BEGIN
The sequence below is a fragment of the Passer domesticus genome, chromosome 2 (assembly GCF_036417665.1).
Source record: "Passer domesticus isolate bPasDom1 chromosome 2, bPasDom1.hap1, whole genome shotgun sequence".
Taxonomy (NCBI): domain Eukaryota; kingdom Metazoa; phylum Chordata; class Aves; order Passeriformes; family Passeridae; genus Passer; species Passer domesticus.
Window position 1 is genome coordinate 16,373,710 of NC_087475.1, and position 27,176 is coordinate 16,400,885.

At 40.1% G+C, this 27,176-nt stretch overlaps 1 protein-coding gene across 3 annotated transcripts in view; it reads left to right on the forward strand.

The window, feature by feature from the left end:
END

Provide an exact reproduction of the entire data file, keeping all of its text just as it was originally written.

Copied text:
The sequence below is a fragment of the Passer domesticus genome, chromosome 2 (assembly GCF_036417665.1).
Source record: "Passer domesticus isolate bPasDom1 chromosome 2, bPasDom1.hap1, whole genome shotgun sequence".
Taxonomy (NCBI): domain Eukaryota; kingdom Metazoa; phylum Chordata; class Aves; order Passeriformes; family Passeridae; genus Passer; species Passer domesticus.
Window position 1 is genome coordinate 16,373,710 of NC_087475.1, and position 27,176 is coordinate 16,400,885.

At 40.1% G+C, this 27,176-nt stretch overlaps 1 protein-coding gene across 3 annotated transcripts in view; it reads left to right on the forward strand.

The window, feature by feature from the left end: